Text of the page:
Background: β-Blockers (BBs) are mainstay therapy for heart failure with reduced ejection fraction. However, individual patient responses to BB vary, which may be partially due to genetic variation. The goal of this study was to derive and validate the first polygenic response predictor (PRP) for BB survival benefit in heart failure with reduced ejection fraction patients.
Methods: Derivation and validation analyses were performed in n=1436 total HF patients of European descent and with ejection fraction <50%. The PRP was derived in a random subset of the Henry Ford Heart Failure Pharmacogenomic Registry (n=248) and then validated in a meta-analysis of the remaining patients from Henry Ford Heart Failure Pharmacogenomic Registry (n=247), the TIME-CHF (Trial of Intensified Versus Standard Medical Therapy in Elderly Patients With Congestive Heart Failure; n=431), and HF-ACTION trial (Heart Failure: a Controlled Trial Investigating Outcomes of Exercise Training; n=510). The PRP was constructed from a genome-wide analysis of BB×genotype interaction predicting time to all-cause mortality, adjusted for Meta-Analysis Global Group in Chronic Heart Failure score, genotype, level of BB exposure, and BB propensity score.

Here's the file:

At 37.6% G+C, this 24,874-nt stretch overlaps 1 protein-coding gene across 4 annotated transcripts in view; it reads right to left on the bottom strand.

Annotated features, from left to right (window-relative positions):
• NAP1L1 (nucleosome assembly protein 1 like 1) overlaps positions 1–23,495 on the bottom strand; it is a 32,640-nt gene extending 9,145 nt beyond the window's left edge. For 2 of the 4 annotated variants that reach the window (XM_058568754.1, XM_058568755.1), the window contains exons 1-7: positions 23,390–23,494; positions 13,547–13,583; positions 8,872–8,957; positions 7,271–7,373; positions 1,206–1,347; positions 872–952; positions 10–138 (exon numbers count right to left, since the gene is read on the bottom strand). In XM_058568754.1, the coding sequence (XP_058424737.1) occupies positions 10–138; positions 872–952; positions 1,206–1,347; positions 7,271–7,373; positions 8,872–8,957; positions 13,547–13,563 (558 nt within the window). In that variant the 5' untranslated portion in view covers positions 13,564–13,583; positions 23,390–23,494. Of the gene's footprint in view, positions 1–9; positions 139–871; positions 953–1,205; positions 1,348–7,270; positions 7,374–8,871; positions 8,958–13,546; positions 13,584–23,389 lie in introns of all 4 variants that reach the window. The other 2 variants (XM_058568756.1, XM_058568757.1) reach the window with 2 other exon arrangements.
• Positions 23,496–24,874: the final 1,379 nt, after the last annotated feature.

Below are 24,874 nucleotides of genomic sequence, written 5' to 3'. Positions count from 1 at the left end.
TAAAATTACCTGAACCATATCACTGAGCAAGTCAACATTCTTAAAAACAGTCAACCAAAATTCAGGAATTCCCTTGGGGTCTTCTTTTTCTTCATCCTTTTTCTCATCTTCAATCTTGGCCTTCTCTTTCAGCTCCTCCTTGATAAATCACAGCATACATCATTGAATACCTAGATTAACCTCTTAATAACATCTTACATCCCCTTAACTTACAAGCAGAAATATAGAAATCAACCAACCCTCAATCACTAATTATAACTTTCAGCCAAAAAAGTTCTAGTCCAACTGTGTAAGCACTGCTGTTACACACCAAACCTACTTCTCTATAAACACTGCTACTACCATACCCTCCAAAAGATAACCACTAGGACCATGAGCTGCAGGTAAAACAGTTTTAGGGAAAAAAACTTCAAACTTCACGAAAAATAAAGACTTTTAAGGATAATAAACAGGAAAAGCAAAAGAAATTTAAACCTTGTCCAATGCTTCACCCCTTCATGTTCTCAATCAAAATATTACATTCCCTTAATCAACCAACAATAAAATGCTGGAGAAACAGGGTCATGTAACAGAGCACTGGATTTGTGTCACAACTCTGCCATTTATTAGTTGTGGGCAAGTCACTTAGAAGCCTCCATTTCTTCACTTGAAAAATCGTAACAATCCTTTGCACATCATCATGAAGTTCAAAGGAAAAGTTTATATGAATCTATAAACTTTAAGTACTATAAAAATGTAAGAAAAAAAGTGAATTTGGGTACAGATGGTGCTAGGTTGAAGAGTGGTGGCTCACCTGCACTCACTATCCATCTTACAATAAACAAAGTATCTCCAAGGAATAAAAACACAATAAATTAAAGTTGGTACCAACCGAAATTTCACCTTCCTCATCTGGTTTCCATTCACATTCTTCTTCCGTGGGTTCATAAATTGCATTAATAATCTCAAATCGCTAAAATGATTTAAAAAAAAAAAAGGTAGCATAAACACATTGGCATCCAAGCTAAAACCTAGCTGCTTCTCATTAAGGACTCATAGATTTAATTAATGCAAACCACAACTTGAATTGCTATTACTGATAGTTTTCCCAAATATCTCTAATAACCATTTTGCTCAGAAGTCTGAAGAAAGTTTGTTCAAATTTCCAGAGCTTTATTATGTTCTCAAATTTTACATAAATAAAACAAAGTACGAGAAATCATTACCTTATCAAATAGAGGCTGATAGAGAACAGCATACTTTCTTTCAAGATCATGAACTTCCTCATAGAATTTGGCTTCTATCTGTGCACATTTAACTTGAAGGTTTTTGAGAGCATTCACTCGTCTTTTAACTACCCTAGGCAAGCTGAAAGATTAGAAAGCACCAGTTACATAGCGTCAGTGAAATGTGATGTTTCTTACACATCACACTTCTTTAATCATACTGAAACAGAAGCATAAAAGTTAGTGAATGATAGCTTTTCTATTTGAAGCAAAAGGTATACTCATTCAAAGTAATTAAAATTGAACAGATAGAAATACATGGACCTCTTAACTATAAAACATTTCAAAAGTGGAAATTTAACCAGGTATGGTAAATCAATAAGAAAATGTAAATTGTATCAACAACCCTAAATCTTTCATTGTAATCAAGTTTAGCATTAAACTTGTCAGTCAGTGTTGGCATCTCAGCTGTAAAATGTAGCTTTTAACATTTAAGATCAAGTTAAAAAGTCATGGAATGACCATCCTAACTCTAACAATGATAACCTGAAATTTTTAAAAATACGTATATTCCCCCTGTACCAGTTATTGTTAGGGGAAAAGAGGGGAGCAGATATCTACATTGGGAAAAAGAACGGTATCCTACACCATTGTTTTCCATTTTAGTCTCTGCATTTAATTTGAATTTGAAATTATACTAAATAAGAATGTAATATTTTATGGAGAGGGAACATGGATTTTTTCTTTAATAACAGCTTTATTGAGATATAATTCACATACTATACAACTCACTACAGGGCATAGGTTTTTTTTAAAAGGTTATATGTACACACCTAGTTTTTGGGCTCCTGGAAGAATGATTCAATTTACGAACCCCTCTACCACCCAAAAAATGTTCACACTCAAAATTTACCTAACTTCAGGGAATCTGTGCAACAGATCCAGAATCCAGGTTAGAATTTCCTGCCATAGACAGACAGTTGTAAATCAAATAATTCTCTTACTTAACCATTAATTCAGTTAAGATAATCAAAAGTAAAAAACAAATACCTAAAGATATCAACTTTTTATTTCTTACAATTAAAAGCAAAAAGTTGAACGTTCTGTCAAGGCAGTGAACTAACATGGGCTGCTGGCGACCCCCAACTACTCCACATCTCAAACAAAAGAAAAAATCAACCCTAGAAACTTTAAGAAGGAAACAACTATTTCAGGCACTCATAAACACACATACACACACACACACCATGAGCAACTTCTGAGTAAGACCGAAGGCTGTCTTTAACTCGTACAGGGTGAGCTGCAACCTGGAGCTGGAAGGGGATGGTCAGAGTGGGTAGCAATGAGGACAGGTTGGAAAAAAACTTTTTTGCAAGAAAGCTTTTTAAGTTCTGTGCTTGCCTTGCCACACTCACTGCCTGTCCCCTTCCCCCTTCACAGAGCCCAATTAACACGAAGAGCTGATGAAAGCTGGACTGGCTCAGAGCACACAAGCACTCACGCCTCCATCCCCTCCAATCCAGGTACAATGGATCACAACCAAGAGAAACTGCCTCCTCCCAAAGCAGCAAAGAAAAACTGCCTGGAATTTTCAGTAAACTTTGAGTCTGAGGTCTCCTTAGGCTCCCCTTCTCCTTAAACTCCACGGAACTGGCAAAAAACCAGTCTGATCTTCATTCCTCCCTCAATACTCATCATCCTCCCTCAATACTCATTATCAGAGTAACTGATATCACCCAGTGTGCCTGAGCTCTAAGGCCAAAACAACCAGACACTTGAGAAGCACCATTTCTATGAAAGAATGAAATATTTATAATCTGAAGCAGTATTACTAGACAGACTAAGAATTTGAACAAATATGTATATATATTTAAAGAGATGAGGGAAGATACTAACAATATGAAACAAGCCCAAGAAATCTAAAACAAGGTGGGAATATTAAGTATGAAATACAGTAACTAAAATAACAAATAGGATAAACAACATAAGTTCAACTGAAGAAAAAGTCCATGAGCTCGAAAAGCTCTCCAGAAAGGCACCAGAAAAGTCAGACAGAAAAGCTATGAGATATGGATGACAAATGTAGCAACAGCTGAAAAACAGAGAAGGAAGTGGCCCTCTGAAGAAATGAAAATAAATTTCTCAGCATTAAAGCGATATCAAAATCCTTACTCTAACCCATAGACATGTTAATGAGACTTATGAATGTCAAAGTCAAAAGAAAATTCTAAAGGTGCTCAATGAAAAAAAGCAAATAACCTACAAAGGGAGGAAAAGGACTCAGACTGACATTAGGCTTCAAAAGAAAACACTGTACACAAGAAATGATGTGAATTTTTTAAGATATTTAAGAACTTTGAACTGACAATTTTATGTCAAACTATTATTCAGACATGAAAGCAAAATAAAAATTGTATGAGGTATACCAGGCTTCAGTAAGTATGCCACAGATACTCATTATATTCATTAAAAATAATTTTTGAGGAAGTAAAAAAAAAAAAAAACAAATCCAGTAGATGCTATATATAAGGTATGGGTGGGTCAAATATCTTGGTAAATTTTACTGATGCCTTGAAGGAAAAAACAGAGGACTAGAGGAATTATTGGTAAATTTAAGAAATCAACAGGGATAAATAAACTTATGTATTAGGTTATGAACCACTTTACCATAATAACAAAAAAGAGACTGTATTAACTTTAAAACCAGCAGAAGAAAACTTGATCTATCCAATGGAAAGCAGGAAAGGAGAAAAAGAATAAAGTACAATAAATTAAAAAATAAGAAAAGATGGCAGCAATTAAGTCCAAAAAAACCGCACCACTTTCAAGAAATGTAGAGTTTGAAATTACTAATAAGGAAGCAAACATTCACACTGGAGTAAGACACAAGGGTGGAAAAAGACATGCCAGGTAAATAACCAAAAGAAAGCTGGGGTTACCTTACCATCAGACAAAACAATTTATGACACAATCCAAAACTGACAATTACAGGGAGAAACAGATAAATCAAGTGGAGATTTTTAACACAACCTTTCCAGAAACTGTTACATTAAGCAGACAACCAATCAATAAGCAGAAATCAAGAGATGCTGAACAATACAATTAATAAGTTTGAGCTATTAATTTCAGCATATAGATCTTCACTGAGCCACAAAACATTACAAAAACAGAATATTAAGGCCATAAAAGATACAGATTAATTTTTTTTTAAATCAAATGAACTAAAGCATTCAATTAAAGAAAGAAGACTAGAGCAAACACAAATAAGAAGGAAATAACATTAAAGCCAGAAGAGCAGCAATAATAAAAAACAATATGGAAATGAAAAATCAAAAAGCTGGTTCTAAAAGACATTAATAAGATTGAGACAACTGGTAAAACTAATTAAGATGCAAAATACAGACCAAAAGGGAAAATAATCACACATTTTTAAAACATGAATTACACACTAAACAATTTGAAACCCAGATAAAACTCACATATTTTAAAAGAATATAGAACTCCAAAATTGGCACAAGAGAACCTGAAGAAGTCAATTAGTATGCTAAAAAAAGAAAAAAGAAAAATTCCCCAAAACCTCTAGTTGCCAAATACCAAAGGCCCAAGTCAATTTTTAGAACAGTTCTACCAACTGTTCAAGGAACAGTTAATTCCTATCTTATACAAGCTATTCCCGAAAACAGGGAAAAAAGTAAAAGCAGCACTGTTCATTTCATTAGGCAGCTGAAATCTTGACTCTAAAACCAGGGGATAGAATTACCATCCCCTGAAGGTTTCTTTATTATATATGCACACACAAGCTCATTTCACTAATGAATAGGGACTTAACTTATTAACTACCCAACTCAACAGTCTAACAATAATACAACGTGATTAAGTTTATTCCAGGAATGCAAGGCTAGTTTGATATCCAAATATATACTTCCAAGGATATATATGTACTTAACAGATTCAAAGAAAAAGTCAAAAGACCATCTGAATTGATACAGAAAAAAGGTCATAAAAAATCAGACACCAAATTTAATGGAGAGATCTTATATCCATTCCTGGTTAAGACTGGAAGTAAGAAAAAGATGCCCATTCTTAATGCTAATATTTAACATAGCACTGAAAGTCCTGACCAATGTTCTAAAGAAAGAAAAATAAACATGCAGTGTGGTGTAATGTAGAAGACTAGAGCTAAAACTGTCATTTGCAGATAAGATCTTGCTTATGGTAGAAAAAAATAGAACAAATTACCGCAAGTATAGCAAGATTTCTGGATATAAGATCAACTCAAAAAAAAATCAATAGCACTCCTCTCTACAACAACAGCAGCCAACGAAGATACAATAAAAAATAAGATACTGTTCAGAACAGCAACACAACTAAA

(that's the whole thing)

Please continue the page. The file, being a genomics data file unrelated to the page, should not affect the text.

Results: Five-fold cross-validation summaries out to 1000 single-nucleotide polymorphisms identified optimal prediction with a 44 single-nucleotide polymorphism score and cutoff at the 30th percentile. In validation testing (n=1188), greater BB exposure was associated with reduced all-cause mortality in patients with low PRP score (n=251; hazard ratio, 0.19 [95% CI, 0.04-0.51]; P=0.0075) but not high PRP score (n=937; hazard ratio, 0.84 [95% CI, 0.53-1.3]; P=0.448)-a difference that was statistically significant (P interaction, 0.0235). Results were consistent regardless of atrial fibrillation, ejection fraction (≤40% versus 41%-50%), or when examining cardiovascular death.
Conclusions: Among patients of European ancestry with heart failure with reduced ejection fraction, a PRP distinguished patients who derived substantial survival benefit from BB exposure from a larger group that did not. Additional work is needed to prospectively test clinical utility and to develop PRPs for other population groups and other medications.
Keywords: atrial fibrillation; pharmacogenetics; population groups; precision medicine.